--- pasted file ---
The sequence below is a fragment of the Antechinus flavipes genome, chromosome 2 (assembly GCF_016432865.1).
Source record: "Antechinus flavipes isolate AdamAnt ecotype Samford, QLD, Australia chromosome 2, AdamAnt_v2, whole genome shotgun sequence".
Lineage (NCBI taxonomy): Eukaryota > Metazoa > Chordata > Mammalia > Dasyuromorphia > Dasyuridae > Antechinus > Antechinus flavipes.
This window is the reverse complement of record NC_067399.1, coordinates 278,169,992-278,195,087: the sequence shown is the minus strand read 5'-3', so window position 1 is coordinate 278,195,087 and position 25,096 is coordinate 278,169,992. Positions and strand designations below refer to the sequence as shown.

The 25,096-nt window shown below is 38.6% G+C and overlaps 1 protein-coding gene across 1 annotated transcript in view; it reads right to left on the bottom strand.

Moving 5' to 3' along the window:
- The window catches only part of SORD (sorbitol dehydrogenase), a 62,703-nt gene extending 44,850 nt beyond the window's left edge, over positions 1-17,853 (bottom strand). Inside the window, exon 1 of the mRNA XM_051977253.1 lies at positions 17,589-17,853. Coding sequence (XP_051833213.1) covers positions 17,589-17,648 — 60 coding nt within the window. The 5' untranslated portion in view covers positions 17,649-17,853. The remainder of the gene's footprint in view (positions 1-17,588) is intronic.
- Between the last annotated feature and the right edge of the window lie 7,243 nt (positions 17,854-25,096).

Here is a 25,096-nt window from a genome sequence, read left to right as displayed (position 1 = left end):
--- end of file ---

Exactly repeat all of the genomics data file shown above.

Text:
The sequence below is a fragment of the Antechinus flavipes genome, chromosome 2 (assembly GCF_016432865.1).
Source record: "Antechinus flavipes isolate AdamAnt ecotype Samford, QLD, Australia chromosome 2, AdamAnt_v2, whole genome shotgun sequence".
Lineage (NCBI taxonomy): Eukaryota > Metazoa > Chordata > Mammalia > Dasyuromorphia > Dasyuridae > Antechinus > Antechinus flavipes.
This window is the reverse complement of record NC_067399.1, coordinates 278,169,992-278,195,087: the sequence shown is the minus strand read 5'-3', so window position 1 is coordinate 278,195,087 and position 25,096 is coordinate 278,169,992. Positions and strand designations below refer to the sequence as shown.

The 25,096-nt window shown below is 38.6% G+C and overlaps 1 protein-coding gene across 1 annotated transcript in view; it reads right to left on the bottom strand.

Moving 5' to 3' along the window:
- The window catches only part of SORD (sorbitol dehydrogenase), a 62,703-nt gene extending 44,850 nt beyond the window's left edge, over positions 1-17,853 (bottom strand). Inside the window, exon 1 of the mRNA XM_051977253.1 lies at positions 17,589-17,853. Coding sequence (XP_051833213.1) covers positions 17,589-17,648 — 60 coding nt within the window. The 5' untranslated portion in view covers positions 17,649-17,853. The remainder of the gene's footprint in view (positions 1-17,588) is intronic.
- Between the last annotated feature and the right edge of the window lie 7,243 nt (positions 17,854-25,096).

Here is a 25,096-nt window from a genome sequence, read left to right as displayed (position 1 = left end):